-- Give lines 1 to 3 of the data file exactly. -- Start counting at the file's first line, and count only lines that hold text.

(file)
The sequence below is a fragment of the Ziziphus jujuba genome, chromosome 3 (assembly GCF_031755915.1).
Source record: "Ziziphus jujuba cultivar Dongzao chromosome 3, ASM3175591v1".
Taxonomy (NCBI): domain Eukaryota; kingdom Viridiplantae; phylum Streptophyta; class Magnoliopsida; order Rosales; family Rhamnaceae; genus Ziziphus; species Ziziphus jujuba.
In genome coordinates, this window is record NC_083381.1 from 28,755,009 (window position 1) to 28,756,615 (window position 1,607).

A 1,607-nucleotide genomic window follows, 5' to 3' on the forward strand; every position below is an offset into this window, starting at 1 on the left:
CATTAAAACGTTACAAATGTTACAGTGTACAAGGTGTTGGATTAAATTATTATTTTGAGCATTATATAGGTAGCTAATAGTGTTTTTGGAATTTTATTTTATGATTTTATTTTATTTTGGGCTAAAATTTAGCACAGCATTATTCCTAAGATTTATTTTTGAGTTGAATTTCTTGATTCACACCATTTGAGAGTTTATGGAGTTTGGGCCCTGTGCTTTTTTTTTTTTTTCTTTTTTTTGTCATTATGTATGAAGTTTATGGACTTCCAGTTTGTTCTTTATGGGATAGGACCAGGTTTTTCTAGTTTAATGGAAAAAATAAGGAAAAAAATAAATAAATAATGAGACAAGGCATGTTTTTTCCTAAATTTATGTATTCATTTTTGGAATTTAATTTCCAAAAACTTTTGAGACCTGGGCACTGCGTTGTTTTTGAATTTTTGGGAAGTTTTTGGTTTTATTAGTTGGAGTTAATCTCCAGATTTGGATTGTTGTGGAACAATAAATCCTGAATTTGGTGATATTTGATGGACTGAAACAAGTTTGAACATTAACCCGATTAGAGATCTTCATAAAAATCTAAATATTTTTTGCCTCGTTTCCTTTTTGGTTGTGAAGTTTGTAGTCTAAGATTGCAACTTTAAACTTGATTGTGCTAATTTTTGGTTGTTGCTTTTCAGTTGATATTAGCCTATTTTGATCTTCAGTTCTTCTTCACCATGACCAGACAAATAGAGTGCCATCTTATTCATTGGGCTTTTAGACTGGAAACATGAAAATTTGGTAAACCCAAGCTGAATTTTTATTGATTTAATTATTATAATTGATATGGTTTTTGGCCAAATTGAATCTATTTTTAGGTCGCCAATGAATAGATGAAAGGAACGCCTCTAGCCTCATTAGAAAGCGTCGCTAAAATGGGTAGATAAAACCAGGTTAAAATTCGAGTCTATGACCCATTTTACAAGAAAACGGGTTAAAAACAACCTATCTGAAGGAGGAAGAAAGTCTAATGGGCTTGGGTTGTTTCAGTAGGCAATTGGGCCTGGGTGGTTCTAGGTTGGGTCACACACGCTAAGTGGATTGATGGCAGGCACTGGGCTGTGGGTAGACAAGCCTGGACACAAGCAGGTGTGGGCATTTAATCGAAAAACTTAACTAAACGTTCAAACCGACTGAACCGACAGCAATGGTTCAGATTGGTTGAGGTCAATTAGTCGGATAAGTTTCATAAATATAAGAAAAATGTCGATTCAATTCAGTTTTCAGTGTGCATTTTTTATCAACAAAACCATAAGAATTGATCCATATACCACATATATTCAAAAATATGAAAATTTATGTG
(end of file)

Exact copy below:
The sequence below is a fragment of the Ziziphus jujuba genome, chromosome 3 (assembly GCF_031755915.1).
Source record: "Ziziphus jujuba cultivar Dongzao chromosome 3, ASM3175591v1".
Taxonomy (NCBI): domain Eukaryota; kingdom Viridiplantae; phylum Streptophyta; class Magnoliopsida; order Rosales; family Rhamnaceae; genus Ziziphus; species Ziziphus jujuba.